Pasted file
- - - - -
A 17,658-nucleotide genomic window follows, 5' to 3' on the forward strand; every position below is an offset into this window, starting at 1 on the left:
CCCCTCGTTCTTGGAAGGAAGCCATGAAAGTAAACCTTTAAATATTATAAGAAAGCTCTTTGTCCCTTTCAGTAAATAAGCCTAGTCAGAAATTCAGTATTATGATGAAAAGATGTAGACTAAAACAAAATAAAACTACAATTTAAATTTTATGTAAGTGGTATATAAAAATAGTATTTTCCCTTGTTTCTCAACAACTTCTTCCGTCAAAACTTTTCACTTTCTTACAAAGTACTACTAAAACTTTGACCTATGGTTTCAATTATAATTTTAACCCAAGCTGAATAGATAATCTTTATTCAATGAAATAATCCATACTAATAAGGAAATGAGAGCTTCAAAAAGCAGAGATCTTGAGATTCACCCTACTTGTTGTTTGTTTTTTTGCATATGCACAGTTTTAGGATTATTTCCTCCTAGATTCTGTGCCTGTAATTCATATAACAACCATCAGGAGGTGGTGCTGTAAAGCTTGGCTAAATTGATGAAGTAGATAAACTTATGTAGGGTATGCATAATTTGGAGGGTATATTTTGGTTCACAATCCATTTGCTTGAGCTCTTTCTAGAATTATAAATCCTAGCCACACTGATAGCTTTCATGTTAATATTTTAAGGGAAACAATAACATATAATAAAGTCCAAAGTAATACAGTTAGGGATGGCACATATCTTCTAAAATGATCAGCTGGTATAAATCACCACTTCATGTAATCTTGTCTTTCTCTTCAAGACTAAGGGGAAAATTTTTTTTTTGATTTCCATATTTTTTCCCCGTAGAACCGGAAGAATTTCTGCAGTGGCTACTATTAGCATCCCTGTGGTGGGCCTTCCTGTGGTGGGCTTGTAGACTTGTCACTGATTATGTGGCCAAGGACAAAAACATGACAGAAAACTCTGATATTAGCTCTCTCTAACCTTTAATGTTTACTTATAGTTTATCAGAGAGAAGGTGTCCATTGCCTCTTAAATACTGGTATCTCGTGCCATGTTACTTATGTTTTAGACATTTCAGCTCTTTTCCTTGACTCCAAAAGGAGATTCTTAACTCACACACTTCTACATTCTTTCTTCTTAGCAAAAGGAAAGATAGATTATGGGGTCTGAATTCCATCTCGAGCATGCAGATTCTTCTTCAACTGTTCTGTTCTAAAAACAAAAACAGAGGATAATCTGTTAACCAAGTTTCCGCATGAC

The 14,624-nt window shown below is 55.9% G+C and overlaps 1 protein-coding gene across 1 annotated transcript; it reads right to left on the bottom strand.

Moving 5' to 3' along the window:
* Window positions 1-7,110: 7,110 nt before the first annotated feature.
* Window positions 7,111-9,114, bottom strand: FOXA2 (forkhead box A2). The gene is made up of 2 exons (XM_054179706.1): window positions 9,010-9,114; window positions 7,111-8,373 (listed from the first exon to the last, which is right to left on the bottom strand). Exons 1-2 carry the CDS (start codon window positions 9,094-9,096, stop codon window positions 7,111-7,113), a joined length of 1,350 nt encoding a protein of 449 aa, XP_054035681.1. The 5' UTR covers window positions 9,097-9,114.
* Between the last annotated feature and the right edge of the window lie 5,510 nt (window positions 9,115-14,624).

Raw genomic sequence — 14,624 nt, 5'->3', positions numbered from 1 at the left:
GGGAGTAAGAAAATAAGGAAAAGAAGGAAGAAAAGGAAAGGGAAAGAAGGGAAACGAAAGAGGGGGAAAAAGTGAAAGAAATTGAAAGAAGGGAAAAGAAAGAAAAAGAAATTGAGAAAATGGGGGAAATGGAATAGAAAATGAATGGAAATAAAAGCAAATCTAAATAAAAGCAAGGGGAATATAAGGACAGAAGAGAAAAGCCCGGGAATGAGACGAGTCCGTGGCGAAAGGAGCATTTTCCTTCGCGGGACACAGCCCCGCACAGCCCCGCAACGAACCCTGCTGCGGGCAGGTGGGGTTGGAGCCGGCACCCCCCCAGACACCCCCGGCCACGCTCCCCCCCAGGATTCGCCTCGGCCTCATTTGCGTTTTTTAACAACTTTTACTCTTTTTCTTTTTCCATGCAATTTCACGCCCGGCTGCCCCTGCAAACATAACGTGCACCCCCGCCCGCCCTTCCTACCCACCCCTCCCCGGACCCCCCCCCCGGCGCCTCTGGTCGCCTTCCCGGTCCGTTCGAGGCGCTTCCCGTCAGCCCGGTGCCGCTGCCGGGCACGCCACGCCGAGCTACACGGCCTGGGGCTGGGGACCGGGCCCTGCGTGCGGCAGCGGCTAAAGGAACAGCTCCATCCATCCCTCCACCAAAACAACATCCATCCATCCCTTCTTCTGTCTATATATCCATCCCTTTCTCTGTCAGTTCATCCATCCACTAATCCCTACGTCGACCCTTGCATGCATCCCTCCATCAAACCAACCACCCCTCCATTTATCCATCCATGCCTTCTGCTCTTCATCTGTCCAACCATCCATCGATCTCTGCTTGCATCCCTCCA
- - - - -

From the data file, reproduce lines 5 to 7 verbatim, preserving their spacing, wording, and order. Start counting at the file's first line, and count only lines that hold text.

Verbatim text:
* Window positions 1-7,110: 7,110 nt before the first annotated feature.
* Window positions 7,111-9,114, bottom strand: FOXA2 (forkhead box A2). The gene is made up of 2 exons (XM_054179706.1): window positions 9,010-9,114; window positions 7,111-8,373 (listed from the first exon to the last, which is right to left on the bottom strand). Exons 1-2 carry the CDS (start codon window positions 9,094-9,096, stop codon window positions 7,111-7,113), a joined length of 1,350 nt encoding a protein of 449 aa, XP_054035681.1. The 5' UTR covers window positions 9,097-9,114.
* Between the last annotated feature and the right edge of the window lie 5,510 nt (window positions 9,115-14,624).